What equipment did you have when you started shooting weddings?

Discussion in 'Wedding and Event' started by firemachine69, Feb 8, 2017.

  1. Hi folks, new here. What did you guys have when you started shooting weddings? What do you have now (for that purpose)? I'm thinking of jumping in, but I'm only DX, mind you, all Nikon stuff... D300 12-24 50 / 1.8 18-200 2x SB-600, likely an SB-900 soon diffusers, stands/umbrellas for flashes, 10x10 paper backdrop for portraits, etc. Thinking maybe one of the older Nikon 35mm 1.4 Ai-F if I can pick one up at a decent price(?) Thoughts?
     
  2. First wedding I ever shot was way, way back in the eighties - Cosina completely manual SLR, Kiron 28-105 zoom lens, Tri-X uprated to 800, and available light. Tony
     
  3. Second body would be the most important or a second shooter. Oh and 2 bodies or more and various lenses. Lots of film. Lol
     
  4. Canon F1N was my first camera and I used it for quite a few years! Mary Ball
     
  5. I'm not sure that my advice will help much . . . I started shooting with RB67 bodies, 90, 65 and 180 lenses, QFlashes . . . By the time digital came around, I had been shooting Nikon for over 20 years and had bags full of lenses. I still shoot Nikon, DX in fact (I don't think that should slow you down at all) . . . The 18-200 is my "all day lens" for flash photography. If I was forced to carry a very limited kit today, it would be the 18-200, my 50f1.4 and 80-200f2.8. I think that you have a good starter kit and what you need next really depends on the style that you want to shoot. If you are talking about bringing a backdrop for portraits, I would suggest a better portrait lens than anything you have listed. An 85f1.8 will do wonders but I like the 1.4 and my 80-200 far better.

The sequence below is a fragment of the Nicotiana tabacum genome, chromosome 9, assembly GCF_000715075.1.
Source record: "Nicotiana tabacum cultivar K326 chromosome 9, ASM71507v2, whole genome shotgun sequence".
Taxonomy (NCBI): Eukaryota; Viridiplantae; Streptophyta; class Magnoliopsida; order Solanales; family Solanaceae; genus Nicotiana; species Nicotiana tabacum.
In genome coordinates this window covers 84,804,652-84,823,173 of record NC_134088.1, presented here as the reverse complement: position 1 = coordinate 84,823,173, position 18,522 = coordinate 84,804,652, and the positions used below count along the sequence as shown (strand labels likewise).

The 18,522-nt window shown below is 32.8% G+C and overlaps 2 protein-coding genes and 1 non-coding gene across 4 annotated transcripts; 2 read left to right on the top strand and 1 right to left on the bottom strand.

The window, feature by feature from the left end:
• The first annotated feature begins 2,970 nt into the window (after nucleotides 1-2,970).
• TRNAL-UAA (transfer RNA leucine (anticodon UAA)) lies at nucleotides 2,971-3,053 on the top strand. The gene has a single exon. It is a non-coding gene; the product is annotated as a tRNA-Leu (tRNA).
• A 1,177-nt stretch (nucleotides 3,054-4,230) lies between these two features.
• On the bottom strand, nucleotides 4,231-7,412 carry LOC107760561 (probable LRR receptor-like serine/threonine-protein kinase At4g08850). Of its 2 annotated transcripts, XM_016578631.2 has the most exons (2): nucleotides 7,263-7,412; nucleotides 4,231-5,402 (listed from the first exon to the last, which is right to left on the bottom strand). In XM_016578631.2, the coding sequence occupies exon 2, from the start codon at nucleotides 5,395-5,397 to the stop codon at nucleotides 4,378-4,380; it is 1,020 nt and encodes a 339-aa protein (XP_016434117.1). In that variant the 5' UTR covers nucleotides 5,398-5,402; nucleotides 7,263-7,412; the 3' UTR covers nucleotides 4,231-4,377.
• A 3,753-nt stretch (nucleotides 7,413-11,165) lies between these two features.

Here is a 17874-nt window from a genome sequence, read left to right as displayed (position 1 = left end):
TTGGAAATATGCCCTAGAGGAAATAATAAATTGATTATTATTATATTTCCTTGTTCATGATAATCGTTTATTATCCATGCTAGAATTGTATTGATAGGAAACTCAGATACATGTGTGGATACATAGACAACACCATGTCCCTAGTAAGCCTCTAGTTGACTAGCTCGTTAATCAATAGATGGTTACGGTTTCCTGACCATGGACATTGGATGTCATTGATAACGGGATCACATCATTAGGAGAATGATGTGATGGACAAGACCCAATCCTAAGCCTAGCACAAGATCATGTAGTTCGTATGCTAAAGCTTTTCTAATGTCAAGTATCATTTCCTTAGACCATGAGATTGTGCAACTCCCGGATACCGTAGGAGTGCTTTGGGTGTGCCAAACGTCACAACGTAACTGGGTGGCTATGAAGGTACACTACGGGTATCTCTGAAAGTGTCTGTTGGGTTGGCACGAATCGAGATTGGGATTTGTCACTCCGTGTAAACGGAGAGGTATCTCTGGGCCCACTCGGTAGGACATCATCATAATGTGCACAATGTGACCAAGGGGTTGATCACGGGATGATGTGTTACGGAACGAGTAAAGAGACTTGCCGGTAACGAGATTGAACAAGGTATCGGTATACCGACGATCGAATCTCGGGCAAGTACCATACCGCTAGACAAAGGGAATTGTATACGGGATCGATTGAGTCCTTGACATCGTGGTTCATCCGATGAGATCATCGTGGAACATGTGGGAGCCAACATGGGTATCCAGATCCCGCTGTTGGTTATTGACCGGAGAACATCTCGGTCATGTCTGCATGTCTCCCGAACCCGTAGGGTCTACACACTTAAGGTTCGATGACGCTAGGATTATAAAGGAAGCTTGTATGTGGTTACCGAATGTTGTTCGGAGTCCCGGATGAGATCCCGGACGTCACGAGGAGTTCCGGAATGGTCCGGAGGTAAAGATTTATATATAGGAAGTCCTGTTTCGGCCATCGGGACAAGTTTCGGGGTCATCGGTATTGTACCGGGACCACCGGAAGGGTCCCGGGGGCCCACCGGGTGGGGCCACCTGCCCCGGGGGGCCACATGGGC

6. It really doesn't matter what camera one starts off with as long as he or she knows how to use it. Event photography is more than just knowing the technical or having equipment. Experience is what makes you good. The more you just go out and do it and practice the better you become. The equipment is secondary. That said you buy what you can afford and when you make money you may choose to upgrade. But to answer your question directly, I started off with film cameras both Hasselblad and canon. Today, like everyone else I have converted to digital. I buy what I can afford but I can do just as good a job with a cheaper camera. Having experience brings confidence and allows you to trouble shoot in stressful situations. Experience means you are facing a situation that you faced before and made a mistake the first time and hopefully you learned by it.
     
  7. Shot my first wedding in the 1970s with a Russian-made Kalimar SLR with a 50, a 28 and a 135 and a little Vivitar 102 pocket-size flash. Junk equipment but it got the job done. Later I had a Nikon FM and F2 plus 28, 50, 105 and 200 primes and Vivitar 283/285 flash. Today on the rare occasion that I shoot a wedding (and only as a second shooter) it's a Nikon D200 and D7000 with 12-24, 24-70, 70-200, SB-900. I also have a basement full of other lenses, flash, studio strobe, modifiers, backdrops, etc. if I need them. But it's far more about the photographer than the gear.
     
  8. A Bronica ETRSi and Canon EOS 1N both duplicated for backup. All film then.
     
  9. When I first started wedding photography it was with a Yashica Mat 124 G, then to a Rollieflex and always with a Nikon F2. My preferred camera in medium format is still an RB 67 with 127 and 180 lenses. Digitally I shoot with a D200 or 300 and even still use a D1-X on occasion. I'm considering going back to full frame though. It all works well and gives good results as long as you do your part. Rick H.
     

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